As I always do at the beginning of the winter season, I went away for a few days of cycling in a warmer country then the Netherlands. I do not mind a bit of rain and cold, but going to Mallorca or Tenerife to finish the year is preferred more. This time no Spanish, since I was invited to ride around Taiwan! An amazing opportunity that turned out to be one of the most memorable rides I had in the past few years. I even slept in hotels the whole trip…
Day 0: let’s get to Taipei!
Since the weather had been really crappy and in combination with the lack of motivation I was really keen to get to Taipei. This would be a good start into the 2018 season. No idea what I could expect from riding around a small island with a group of strangers. At least I tried to make a decent impressions and cleaned my bike before heading to the airport:
I had a direct flight Taipei from Amsterdam and was offered a nice deal for a business class seat. Since it was a red-eye flight the full flat seat was welcome and I was curious about the service levels of China Airlines. I turned out to be a comfortable flight and had some proper sleep in an airplane for the first time! First thing to do when you arrive in Taiwan is buy a sim card. For 15-20EUR you’ll get unlimited 4G and coverage is good across the whole island. How about that European providers?
When I arrived in the welcoming area a representative of Taiwan Tourisme agency was already waiting for me and helped me out with an taxi to the AMBA Taipei Songshan. Amazing new boutique hotel in eastern Taipei with panoramic views of Taipei 101 and Keelung River.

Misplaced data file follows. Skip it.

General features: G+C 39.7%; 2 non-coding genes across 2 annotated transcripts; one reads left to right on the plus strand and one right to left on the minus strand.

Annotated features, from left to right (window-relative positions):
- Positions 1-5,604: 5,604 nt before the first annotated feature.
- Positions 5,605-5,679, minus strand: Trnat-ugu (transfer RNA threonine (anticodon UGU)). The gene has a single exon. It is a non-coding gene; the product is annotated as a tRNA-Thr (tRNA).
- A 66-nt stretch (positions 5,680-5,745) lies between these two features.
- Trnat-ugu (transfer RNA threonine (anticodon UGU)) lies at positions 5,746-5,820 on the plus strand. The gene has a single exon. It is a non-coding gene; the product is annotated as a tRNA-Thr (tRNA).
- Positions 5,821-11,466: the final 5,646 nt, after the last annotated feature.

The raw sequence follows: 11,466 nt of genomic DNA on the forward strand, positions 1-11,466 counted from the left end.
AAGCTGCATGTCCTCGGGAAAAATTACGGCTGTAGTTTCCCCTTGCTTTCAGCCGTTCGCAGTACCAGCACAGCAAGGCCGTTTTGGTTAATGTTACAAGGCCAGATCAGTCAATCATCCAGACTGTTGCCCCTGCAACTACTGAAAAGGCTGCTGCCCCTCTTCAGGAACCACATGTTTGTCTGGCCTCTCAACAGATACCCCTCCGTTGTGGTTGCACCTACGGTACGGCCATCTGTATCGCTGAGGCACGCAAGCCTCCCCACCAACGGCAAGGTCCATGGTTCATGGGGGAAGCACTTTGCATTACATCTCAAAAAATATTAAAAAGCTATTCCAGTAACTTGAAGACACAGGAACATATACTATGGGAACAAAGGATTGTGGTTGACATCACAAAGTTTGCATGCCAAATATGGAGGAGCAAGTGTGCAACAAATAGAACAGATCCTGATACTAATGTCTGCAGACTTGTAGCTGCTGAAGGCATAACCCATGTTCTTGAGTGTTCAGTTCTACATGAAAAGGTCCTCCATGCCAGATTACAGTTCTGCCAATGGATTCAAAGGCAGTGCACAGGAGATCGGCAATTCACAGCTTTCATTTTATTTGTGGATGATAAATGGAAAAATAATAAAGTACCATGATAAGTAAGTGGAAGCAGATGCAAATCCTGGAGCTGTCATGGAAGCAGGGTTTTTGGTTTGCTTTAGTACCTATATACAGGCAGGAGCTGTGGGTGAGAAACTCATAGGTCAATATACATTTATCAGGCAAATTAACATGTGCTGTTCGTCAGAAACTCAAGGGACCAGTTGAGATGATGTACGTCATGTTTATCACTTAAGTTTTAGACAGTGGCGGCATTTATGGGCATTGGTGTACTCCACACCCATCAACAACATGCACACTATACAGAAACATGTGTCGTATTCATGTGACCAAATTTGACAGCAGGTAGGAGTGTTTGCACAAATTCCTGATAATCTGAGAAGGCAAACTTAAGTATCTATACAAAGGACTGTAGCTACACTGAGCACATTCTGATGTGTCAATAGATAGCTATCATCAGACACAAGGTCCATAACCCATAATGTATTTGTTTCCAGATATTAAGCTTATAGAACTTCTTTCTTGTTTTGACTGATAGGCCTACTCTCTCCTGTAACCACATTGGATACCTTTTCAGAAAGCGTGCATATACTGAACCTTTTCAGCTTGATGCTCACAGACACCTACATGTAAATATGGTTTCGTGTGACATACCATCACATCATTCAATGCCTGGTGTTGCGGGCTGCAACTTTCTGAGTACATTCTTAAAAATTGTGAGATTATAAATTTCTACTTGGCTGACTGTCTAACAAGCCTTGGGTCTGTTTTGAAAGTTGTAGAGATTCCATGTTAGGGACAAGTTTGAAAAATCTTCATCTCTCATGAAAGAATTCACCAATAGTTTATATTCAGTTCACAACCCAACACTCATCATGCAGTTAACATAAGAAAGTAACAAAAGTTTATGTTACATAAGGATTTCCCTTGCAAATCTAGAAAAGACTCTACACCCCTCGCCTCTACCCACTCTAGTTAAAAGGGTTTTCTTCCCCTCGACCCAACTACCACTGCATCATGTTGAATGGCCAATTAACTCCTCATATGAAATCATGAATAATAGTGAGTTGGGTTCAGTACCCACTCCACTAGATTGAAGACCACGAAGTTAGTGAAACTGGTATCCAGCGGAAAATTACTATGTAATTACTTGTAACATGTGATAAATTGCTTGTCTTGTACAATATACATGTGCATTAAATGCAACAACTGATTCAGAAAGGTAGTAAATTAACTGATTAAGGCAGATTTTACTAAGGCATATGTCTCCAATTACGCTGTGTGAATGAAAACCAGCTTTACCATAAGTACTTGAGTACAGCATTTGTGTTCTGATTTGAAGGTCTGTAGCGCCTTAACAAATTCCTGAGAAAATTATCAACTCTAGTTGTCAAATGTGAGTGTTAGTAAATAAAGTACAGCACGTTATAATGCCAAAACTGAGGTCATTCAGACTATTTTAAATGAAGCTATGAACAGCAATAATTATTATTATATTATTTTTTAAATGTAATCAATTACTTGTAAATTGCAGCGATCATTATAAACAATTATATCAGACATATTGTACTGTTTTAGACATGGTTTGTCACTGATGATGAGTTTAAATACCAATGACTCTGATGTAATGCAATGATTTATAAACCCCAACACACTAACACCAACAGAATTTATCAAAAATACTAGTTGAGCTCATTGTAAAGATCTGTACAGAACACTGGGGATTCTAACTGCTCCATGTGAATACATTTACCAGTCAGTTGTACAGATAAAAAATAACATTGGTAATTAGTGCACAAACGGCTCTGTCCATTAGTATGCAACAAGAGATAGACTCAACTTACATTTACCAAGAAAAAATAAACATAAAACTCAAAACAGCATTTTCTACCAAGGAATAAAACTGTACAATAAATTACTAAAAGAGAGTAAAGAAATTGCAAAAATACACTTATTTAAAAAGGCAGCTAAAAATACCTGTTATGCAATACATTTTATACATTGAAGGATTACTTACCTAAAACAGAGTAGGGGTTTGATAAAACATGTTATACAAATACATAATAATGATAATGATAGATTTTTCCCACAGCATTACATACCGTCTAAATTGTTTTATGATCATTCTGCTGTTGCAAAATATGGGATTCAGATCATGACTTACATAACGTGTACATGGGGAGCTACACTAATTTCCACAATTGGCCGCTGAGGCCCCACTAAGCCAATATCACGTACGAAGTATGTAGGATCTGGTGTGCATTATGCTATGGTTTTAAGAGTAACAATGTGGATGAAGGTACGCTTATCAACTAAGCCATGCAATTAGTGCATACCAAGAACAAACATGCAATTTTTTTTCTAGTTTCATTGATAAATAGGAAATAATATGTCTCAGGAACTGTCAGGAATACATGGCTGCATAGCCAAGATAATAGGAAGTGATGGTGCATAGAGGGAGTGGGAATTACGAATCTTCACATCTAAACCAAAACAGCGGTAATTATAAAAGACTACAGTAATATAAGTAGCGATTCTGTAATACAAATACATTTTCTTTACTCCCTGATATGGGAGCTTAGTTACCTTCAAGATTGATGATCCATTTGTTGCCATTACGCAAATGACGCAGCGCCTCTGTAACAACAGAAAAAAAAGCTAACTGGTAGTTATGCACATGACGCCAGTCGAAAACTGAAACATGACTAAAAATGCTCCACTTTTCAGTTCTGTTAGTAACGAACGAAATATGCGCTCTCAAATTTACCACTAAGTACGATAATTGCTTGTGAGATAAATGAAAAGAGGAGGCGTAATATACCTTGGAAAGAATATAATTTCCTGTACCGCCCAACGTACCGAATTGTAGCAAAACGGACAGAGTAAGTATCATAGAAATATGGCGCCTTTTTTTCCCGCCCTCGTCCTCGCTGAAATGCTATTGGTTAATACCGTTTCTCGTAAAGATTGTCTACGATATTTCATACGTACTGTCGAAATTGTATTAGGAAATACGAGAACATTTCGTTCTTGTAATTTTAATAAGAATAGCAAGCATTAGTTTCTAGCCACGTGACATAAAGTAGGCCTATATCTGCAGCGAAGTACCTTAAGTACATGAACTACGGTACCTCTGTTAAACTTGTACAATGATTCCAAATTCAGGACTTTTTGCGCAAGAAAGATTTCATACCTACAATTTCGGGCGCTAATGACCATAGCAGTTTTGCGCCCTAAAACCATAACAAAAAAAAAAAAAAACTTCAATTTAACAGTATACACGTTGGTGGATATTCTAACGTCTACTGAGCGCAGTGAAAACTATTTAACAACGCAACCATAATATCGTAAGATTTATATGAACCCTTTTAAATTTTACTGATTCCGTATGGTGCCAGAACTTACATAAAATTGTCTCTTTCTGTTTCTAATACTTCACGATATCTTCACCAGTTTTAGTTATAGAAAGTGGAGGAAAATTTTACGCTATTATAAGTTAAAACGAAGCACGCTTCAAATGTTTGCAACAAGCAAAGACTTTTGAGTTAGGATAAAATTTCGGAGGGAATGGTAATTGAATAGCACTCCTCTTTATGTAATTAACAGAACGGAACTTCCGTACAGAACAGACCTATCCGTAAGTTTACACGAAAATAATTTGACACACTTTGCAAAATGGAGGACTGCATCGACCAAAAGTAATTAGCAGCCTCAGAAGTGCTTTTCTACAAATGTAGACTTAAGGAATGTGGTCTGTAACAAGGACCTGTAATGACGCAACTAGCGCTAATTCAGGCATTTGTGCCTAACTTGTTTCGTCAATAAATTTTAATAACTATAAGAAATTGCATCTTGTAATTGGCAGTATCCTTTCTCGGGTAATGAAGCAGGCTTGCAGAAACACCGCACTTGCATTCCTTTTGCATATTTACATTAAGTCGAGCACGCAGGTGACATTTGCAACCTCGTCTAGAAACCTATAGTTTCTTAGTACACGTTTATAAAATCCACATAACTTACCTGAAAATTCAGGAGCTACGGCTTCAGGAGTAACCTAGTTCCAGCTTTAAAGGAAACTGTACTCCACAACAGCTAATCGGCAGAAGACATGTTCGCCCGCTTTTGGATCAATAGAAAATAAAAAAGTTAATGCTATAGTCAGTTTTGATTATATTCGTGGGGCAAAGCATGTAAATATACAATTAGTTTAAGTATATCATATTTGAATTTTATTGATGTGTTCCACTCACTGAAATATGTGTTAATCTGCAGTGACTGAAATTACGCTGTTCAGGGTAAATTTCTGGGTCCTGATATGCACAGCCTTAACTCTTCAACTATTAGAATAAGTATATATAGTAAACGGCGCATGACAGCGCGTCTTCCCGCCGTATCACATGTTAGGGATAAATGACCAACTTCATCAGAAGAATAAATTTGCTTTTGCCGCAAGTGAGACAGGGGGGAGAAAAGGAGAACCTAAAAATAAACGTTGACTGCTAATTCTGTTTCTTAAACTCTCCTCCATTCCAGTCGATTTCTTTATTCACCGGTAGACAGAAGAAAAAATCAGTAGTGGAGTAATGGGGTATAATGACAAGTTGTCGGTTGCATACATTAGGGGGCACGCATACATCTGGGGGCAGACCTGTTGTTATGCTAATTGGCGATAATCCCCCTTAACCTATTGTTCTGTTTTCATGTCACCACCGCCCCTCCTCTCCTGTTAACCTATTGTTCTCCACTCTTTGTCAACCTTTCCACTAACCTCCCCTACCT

Within minutes my room turned a into a mess and I put my bike together. The hotel turned out to be really bike friendly: since it already turned dark and it was raining the hotel staff allowed me to test my bike inside the hallways 🙂 A quick meal in the Que, Steak & Seafood hotel restaurant allowed me to regain a bit of energy and stroll along the local night market and enjoyed some well deserved local deserts: fried chicken and unknown flavoured icecream. First thing I noticed was that I was one of the taller persons and was finally able to look over people instead of not seeing anything walking in groups.
It turned out these night markets were always located near temples. If you can’t find food, ask for directions to a temple.
Day 1: Taipei Songshan to Hsinchu
My alarm went of at 4:30: we had to gather early so we would be able to get everyone’s bike fixed and get introduced to the team that would be our guides for the upcoming days. Much to early for me but I managed OK especially when we were told we had a van filled with snacks to support us on the road! #snackvan
It turned out everybody would use a high-end Reach T20 folding bike to get the job. These local manufactured bike are mad. Having 53X11 gearing they had top speeds above 40km/h. While weighing around 10kg, they were properly fast! There I was with my Mason Revolution, a continent crushing race bike, being the awkward guy. Lucky for me there was Leland, going to do this on a fixie bike. Why?! No binge-reading here: he finished it. Massive respect dude!
The first part of the route was focused on getting out of Taipei. We rode along a the river on dedicated bikepaths. The weather turned out to be typically Taiwanese weather: cloudy, grey and wet. I couldn’t really bother since temperatures were way above 15 degrees Celsius.
The first day was about getting out of the busy cities and getting to know the group a bit better. Traffic was really OK and cars were not pushing us of the roads. Was feeling really safe and it seemed the cars weren’t bothered by us at all. Scooters were not bothered being drafted. We were just as welcome on the road as all other traffic participants. Nice welcome in Taiwan!